Two Approaches to Transforaminal Epidural Steroid Injections for the Treatment of Radiating Low-back Pain

What is the Evidence?

Low-back pain is common. In fact, up to 80% of us will experience this pain. The lower back is a complex network of spinal muscles, nerves, bones, discs or tendons in the spine. An irritation, problem, or damage to any of these parts may cause pain in the lower back that often travel to other areas of the body. Fortunately, lower back pain often resolves itself and many find that their pain improves with simple treatments.

Background information and anatomy

The most common type of low-back pain originates in the lower back and travels through the buttock and down the leg. This is known as lumbosacral radicular pain or sciatica.

Sciatica is most likely to develop around age 40 or 50. Sciatica causes the sensation of pins and needles, a decrease in motor function, or difficulty performing certain movements that decrease one’s activity level and quality of life.

To understand the cause of sciatica, it is important to understand the anatomy of the spine. The spinal cord can be divided into segments—or levels—according to the nerve roots that branch off. Nerve roots run through the bony spinal canal. In the lumbar and sacrum regions of the spine, a pair of nerve roots exits from the spine at each level.

Spinal stenosis, a narrowing of the disk space, and disk protrusion (also known as a herniated disk) can cause pinching, irritation, and inflammation of the nerve root(s). As a result, people with one or more of these conditions experience low-back pain that can travel to their legs.

To better understand the cause of a patient’s back pain, physicians will perform a physical examination and offer diagnostic tests, such as magnetic resonance imaging (MRI) and electromyography (EMG). The information gathered helps physicians determine the extent of the nerve damage, source of the pain, and determine a plan for managing pain.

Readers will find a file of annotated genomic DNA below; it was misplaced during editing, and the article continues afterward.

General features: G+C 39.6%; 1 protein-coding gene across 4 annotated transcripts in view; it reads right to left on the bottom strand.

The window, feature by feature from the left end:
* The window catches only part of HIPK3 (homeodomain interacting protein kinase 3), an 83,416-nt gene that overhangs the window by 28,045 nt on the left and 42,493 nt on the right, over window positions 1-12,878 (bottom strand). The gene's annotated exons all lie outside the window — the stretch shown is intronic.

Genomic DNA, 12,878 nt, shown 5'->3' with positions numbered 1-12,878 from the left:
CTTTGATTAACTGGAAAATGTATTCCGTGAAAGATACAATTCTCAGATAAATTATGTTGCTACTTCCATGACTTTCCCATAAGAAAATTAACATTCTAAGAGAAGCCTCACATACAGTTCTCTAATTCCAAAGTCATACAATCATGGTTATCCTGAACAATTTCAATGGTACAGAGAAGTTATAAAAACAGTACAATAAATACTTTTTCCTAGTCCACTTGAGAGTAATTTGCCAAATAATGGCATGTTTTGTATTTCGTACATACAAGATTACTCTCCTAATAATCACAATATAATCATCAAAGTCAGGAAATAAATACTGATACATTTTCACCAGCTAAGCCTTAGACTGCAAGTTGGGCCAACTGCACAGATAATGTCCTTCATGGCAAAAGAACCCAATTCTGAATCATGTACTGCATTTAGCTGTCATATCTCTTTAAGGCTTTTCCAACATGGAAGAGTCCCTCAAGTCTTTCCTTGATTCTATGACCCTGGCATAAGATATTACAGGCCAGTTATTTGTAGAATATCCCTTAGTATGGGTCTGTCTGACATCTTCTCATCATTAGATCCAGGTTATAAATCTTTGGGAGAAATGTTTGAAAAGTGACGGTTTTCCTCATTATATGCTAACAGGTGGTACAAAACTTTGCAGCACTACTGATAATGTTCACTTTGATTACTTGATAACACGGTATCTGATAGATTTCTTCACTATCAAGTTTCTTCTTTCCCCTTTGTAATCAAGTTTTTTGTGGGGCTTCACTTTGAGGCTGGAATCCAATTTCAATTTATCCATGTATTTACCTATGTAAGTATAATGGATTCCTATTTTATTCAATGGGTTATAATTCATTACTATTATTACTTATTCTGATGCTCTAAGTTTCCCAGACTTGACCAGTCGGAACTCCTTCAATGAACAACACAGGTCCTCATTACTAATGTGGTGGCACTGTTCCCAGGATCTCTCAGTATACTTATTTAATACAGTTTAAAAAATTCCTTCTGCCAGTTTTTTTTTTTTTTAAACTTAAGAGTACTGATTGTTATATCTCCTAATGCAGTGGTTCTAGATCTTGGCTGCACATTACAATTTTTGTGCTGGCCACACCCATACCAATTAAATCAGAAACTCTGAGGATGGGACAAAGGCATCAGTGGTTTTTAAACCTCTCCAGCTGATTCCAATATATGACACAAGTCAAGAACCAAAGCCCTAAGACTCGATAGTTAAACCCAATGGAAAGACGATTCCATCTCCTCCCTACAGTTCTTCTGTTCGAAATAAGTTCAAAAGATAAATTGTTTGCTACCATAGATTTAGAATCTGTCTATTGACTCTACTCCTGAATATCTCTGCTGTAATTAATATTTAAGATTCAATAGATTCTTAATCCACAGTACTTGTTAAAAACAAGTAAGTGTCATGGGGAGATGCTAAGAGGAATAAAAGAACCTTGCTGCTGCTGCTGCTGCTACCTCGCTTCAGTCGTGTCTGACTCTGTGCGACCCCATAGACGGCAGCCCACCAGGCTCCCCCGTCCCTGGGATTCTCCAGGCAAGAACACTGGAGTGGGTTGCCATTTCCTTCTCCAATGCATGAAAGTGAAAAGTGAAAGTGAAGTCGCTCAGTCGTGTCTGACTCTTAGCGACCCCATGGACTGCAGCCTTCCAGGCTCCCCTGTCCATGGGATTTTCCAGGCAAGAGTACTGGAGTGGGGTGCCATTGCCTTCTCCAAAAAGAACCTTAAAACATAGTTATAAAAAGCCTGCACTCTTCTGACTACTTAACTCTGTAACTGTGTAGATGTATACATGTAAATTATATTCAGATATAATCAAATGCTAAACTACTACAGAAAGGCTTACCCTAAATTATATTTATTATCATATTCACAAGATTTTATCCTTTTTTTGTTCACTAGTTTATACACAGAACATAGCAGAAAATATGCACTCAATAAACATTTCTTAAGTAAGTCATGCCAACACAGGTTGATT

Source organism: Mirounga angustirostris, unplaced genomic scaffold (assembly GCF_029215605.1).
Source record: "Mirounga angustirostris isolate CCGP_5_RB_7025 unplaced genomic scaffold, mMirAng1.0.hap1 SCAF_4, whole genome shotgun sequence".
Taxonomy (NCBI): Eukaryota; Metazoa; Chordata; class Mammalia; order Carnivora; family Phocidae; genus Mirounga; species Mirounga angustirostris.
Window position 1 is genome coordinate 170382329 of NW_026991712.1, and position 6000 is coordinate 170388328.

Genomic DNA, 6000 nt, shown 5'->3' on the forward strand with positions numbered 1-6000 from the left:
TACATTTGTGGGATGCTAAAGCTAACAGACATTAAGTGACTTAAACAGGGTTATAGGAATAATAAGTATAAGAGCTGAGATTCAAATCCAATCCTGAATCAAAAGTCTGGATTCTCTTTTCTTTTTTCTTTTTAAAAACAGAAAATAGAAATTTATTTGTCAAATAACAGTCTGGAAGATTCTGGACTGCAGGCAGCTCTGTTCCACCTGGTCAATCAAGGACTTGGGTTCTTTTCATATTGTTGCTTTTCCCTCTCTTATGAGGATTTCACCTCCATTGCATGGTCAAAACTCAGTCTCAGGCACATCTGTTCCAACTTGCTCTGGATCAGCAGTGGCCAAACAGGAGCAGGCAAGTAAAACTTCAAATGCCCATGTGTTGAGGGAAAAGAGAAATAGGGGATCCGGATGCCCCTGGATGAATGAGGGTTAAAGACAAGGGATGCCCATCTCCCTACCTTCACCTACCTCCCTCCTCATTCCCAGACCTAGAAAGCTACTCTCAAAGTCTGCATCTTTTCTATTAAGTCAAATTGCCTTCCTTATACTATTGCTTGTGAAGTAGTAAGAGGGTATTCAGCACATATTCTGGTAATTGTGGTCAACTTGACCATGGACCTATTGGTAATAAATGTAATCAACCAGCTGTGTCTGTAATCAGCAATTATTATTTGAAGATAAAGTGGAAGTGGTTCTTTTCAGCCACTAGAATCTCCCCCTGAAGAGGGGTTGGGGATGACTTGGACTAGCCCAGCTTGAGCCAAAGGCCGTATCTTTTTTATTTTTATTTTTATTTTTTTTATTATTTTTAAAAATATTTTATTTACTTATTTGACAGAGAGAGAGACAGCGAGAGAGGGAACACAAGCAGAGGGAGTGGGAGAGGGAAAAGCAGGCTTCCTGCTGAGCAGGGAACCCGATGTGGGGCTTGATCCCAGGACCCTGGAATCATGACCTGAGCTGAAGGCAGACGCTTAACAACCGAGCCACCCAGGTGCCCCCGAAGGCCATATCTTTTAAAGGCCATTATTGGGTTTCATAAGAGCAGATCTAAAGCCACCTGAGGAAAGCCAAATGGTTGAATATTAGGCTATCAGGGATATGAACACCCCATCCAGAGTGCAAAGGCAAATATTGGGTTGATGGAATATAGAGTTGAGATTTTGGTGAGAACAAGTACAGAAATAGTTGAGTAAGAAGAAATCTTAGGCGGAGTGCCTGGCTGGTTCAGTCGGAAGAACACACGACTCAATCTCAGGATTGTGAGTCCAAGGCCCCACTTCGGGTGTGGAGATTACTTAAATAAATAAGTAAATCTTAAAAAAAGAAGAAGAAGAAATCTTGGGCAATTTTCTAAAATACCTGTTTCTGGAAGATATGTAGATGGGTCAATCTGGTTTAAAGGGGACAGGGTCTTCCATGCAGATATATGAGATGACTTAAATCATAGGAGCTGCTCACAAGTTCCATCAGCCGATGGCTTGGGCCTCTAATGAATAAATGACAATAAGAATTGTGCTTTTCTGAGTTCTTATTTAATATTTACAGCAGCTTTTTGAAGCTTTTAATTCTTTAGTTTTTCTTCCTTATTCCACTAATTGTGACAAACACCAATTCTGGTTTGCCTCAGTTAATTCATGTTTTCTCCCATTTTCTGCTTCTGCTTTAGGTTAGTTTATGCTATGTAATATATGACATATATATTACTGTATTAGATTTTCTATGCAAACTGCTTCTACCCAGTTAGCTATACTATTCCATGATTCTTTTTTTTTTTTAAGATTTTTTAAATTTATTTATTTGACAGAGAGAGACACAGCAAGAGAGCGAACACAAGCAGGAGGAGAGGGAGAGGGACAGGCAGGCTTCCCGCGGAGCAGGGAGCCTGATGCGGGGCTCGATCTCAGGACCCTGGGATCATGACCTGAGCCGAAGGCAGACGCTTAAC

Treatment options include lifestyle changes, physical therapy, oral anti-inflammatory or steroid medications, and epidural steroid injections (ESIs). There are several methods for delivering ESIs, including:


Source: http://www.minbreak.com/breathtaking-medical-human-lumbar-anatomy-spine-pictures


Source: http://en.eme-physio.com/sciatica-causes-and-treatment/

  • Interlaminar ESI: An ESI delivered through the back of the spine in the space between two vertebrae and delivering the steroid over a wider area
  • Transforaminal ESI (TFESI): An ESI delivered into the opening at the side of the spine where a nerve root exits the spinal cord, allowing for more concentrated delivery to a specific nerve (TFESIs are also referred to ask “nerve blocks.”)
    • A single-level TFESI targets the nerve roots that lie across a particular level of the spine causing pain
    • A two-level TFESI (or multilevel TFESI) targets two levels of the spine causing pain.

Read more about ESIs.

In the August 2015 issue of PM&R Journal, three physicians shared differing opinions about single- versus two-level transforaminal epidural steroid injection for alleviating lumbosacral radicular pain. A patient’s case is presented here, followed by a debate as to the best treatment plan. Drs Michael Furman and Nicholas Weber advocate for a 2-level TFESI, while Dr Steven Cohen asserts that a 1-level TFESI is sufficient.

Patient case

Matthew, a 58-year-old man, has been experiencing low-back pain for the last 12 weeks. The pain spreads to his groin, right buttock, and entire leg, causing tingling and numbness.

During Matthew’s physical examination, the physician finds that he experiences pain when he raises his straight right leg. Matthew has full range of motion of his hip, with no pain, and his sensory and motor examination results are normal. However, his knee and Achilles reflexes are worse than normal.

An MRI of his low back indicates mild to moderate stenosis at the L4-L5 and L5-S1 region of his spine, as well as a herniated disk at L5-S1 that is pressing the right S1 nerve. An EMG of his right leg was normal and showed no evidence of nerve damage.